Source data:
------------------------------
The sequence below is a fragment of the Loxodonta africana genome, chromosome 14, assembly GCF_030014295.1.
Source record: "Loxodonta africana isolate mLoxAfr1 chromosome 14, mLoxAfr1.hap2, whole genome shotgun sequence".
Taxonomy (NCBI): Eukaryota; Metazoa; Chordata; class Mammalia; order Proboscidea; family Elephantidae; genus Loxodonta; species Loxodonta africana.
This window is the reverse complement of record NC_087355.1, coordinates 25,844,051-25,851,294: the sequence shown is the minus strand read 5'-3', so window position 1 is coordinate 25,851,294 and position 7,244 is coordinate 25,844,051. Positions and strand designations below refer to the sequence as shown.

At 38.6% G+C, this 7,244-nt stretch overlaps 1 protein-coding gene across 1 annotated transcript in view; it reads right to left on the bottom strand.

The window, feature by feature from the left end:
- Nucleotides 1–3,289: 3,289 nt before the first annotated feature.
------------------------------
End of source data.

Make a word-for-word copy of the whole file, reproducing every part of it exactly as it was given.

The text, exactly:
The sequence below is a fragment of the Loxodonta africana genome, chromosome 14, assembly GCF_030014295.1.
Source record: "Loxodonta africana isolate mLoxAfr1 chromosome 14, mLoxAfr1.hap2, whole genome shotgun sequence".
Taxonomy (NCBI): Eukaryota; Metazoa; Chordata; class Mammalia; order Proboscidea; family Elephantidae; genus Loxodonta; species Loxodonta africana.
This window is the reverse complement of record NC_087355.1, coordinates 25,844,051-25,851,294: the sequence shown is the minus strand read 5'-3', so window position 1 is coordinate 25,851,294 and position 7,244 is coordinate 25,844,051. Positions and strand designations below refer to the sequence as shown.

At 38.6% G+C, this 7,244-nt stretch overlaps 1 protein-coding gene across 1 annotated transcript in view; it reads right to left on the bottom strand.

The window, feature by feature from the left end:
- Nucleotides 1–3,289: 3,289 nt before the first annotated feature.